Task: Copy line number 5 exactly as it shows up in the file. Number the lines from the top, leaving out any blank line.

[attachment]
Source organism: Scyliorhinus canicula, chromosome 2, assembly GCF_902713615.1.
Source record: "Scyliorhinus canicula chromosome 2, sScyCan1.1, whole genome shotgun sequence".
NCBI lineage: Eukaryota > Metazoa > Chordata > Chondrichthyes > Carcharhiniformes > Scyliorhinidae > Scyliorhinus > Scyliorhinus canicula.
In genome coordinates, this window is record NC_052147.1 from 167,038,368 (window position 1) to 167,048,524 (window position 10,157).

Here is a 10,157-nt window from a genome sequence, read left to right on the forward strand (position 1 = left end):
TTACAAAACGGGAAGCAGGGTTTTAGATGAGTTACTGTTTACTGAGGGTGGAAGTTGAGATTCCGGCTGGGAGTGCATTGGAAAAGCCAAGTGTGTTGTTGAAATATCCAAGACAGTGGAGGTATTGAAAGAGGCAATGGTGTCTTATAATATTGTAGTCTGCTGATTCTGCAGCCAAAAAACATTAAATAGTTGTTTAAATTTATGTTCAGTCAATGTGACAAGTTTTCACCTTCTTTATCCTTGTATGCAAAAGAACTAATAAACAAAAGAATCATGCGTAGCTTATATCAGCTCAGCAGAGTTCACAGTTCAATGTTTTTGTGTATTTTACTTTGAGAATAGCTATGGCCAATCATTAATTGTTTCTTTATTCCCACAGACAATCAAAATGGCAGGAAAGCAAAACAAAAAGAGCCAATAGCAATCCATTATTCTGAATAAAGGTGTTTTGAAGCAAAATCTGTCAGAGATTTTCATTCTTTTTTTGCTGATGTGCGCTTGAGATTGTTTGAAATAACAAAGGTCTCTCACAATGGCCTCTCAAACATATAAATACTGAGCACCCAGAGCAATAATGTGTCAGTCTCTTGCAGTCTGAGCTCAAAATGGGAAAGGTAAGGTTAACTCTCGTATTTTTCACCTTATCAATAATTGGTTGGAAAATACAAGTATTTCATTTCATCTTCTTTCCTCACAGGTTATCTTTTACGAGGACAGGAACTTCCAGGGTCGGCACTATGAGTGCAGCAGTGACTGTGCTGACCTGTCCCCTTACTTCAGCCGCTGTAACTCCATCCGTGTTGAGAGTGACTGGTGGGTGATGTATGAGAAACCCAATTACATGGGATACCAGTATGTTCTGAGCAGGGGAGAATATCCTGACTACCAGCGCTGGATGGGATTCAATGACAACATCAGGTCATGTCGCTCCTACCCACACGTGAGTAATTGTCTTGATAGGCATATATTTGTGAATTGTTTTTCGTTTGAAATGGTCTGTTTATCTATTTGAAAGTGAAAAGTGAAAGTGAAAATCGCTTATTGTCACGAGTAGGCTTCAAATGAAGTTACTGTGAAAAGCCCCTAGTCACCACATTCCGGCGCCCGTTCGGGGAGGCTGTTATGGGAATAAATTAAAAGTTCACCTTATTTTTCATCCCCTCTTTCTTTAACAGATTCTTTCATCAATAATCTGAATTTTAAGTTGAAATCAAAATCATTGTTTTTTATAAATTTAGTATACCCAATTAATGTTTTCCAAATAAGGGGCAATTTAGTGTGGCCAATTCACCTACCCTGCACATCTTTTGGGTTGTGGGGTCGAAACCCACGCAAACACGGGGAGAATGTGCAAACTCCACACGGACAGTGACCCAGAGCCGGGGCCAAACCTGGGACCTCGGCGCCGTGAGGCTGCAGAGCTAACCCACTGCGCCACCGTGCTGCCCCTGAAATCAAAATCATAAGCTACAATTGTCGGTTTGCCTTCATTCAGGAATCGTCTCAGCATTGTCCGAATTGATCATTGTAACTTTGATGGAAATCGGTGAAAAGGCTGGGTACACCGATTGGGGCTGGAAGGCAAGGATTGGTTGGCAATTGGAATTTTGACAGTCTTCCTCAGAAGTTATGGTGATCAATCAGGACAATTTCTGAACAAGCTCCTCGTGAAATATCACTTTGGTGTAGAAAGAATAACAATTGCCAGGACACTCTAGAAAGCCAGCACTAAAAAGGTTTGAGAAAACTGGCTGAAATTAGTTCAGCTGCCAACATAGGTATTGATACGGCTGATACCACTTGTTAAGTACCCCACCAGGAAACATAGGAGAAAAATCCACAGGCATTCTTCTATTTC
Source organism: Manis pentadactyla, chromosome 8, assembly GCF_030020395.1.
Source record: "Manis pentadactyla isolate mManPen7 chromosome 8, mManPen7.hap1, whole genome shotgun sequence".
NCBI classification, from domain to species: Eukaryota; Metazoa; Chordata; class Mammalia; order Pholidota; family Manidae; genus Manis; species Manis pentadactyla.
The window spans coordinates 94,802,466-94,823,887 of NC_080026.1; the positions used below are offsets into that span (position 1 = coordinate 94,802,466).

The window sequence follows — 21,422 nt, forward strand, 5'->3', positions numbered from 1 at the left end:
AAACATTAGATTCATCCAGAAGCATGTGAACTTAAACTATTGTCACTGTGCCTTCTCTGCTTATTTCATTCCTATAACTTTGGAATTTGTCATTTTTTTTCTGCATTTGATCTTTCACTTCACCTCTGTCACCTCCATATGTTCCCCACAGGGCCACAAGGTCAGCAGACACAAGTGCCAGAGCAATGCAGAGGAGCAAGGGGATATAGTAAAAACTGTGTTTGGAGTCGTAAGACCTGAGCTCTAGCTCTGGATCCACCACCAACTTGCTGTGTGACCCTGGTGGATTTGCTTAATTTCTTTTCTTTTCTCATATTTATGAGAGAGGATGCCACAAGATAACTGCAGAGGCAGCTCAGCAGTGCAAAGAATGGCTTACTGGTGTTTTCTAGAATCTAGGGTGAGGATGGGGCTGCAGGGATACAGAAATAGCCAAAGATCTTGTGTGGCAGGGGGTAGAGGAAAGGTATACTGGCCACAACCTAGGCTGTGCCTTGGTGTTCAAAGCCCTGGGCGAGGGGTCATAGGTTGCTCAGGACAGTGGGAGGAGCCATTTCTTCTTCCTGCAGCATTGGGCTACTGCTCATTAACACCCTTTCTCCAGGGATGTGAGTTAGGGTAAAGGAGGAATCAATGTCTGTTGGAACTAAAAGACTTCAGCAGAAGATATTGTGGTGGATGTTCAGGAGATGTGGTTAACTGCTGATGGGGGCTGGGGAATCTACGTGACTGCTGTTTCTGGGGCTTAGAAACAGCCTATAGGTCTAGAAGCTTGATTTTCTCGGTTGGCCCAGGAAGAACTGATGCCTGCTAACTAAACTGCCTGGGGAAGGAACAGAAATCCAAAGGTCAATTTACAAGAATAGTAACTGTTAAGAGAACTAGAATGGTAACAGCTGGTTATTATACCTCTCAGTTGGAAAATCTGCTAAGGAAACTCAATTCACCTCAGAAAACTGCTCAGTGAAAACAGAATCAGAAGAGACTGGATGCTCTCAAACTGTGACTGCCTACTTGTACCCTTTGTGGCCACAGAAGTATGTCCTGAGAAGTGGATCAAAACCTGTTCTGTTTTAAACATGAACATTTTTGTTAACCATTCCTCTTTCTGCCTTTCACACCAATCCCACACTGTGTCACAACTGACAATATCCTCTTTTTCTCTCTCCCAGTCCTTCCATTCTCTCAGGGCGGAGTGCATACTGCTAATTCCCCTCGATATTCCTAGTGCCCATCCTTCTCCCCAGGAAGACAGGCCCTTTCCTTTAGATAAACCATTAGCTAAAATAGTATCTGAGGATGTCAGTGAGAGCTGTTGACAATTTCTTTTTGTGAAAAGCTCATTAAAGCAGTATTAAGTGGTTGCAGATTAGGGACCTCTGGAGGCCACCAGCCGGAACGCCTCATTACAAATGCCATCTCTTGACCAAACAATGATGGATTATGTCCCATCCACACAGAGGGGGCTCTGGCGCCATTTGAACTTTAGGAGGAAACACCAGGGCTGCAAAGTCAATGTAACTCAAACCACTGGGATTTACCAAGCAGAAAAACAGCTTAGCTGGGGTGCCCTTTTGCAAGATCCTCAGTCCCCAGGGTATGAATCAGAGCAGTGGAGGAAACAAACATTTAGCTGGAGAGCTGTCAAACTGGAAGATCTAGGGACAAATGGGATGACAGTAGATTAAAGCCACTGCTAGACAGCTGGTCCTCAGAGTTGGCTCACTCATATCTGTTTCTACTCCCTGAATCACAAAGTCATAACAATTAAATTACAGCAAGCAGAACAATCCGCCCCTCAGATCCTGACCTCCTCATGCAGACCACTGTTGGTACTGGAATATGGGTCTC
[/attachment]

Here is a 10,157-nt window from a genome sequence, read left to right on the forward strand (position 1 = left end):